Yeah but it depends on why you are publishing something. And also on what degree on unity you need. If someone wants to know the WSM stance on something they have to read the position papers, it isn't staed anywhere else. That said our position papers aren't written to be read by the general public they are written to quide our action. i.e. to be read by members and debated by members and implemented by members.

Of couse one type of action is publishing things so we aren't supposed to publish anything that contradicts our stated policy. If we did we'd normally provide a disclaimer.

If however as with the case of someone writing something that they thought was a interpretation of our policy but not everyone agreed, we might or might not publish a disclaimer. (Really, probably not.)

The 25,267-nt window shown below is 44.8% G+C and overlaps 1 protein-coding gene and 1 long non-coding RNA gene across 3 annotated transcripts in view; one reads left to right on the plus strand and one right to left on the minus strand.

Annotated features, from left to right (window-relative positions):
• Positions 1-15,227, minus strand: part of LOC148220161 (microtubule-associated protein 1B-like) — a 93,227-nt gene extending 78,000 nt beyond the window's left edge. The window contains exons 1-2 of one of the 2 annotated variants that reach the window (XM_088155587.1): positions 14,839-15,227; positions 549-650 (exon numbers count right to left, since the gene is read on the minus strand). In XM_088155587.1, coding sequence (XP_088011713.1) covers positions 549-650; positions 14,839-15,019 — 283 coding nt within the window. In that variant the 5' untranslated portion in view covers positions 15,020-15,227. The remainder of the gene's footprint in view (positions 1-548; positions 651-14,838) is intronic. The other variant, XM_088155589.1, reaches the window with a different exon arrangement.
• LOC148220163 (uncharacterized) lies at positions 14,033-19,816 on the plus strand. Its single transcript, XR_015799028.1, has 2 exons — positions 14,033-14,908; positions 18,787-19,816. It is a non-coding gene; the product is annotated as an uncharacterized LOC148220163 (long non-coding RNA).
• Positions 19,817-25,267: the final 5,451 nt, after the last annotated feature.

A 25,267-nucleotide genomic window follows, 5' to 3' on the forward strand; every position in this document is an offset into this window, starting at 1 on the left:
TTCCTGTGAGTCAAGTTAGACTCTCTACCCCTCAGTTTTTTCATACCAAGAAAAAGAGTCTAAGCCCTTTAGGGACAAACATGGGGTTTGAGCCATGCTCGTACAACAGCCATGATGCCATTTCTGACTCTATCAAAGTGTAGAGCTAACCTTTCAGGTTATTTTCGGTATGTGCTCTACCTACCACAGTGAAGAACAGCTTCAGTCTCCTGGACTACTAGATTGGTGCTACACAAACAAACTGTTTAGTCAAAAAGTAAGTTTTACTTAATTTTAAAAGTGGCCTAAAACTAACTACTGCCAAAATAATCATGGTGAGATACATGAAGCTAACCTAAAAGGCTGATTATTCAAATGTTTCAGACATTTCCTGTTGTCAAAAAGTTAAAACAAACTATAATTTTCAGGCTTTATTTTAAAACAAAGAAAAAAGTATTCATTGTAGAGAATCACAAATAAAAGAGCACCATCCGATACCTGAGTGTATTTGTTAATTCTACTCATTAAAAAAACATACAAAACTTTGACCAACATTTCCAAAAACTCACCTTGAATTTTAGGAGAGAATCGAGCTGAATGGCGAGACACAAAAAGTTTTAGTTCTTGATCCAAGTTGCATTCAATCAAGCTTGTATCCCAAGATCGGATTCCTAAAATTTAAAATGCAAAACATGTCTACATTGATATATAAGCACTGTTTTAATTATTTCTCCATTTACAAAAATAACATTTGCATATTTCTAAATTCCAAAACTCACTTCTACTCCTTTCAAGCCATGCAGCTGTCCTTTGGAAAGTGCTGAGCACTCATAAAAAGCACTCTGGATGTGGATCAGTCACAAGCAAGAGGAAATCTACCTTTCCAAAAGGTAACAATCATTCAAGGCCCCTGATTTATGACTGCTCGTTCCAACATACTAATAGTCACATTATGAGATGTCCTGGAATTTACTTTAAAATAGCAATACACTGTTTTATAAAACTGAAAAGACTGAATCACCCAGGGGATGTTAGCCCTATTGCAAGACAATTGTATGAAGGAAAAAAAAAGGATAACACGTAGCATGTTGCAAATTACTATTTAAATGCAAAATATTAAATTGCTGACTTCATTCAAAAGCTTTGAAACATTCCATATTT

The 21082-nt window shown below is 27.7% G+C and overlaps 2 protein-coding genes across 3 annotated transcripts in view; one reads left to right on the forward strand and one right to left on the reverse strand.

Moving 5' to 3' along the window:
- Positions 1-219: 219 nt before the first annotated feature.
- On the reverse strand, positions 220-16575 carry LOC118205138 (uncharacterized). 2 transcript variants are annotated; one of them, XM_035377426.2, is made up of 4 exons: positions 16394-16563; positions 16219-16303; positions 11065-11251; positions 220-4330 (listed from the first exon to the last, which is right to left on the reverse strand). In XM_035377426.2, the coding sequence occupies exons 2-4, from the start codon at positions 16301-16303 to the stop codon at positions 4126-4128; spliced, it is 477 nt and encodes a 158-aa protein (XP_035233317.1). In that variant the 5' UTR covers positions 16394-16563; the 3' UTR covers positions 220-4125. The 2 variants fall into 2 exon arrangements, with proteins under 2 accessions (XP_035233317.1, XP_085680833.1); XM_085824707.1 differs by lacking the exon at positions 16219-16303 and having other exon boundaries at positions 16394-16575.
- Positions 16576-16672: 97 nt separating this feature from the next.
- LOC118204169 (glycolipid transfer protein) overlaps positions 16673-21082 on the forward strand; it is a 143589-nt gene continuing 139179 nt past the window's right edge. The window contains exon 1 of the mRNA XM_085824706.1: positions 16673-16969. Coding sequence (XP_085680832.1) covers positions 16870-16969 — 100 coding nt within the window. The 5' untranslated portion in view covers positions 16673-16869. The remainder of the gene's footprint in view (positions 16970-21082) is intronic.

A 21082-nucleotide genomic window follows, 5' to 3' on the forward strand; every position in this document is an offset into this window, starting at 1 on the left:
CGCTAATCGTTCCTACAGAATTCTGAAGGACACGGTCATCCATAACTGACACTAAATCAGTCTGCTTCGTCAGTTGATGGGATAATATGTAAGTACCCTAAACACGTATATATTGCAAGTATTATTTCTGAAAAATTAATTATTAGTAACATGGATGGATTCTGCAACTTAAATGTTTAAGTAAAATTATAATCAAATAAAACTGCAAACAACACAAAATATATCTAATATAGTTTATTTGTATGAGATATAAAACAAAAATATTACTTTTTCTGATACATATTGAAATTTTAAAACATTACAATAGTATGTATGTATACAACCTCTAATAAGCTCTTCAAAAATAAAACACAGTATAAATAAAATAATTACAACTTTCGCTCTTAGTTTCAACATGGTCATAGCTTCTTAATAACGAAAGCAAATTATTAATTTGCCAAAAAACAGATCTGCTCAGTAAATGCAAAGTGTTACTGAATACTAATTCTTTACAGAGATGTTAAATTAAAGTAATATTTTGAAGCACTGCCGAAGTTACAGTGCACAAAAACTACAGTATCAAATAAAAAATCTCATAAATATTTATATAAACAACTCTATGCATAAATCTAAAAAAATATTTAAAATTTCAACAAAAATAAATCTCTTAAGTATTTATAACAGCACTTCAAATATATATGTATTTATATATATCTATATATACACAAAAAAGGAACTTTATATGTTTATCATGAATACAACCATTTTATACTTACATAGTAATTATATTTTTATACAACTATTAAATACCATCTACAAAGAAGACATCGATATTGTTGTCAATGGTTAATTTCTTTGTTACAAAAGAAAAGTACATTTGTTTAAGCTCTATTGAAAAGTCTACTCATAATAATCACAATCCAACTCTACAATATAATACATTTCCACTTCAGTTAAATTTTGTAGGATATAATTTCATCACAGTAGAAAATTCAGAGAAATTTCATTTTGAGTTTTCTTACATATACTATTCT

Devrim wrote:
So you think it is OK that those who are 'the brainy thinkers, most prolific writers and public loud mouths' basically project the image of the organisation, and I think finally set the policy?

I don't think these 'mouths' set policy. From what I know of Organise!, WSM and NEFAC their most prolific members don't set the policy. i.e. revol doesn't set Organise! policy, JoeBlack didn't set WSM policy and Wayne Price doesn't set NEFAC policy. Often people who debate most internally debate least on the internet or through publications. So I wouldn't conflate the two things: being prolific and setting policy.

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Dec 5 2007 15:58
Quote:
We discuss it though, and tell each other off if we think they're making themselves look like wankers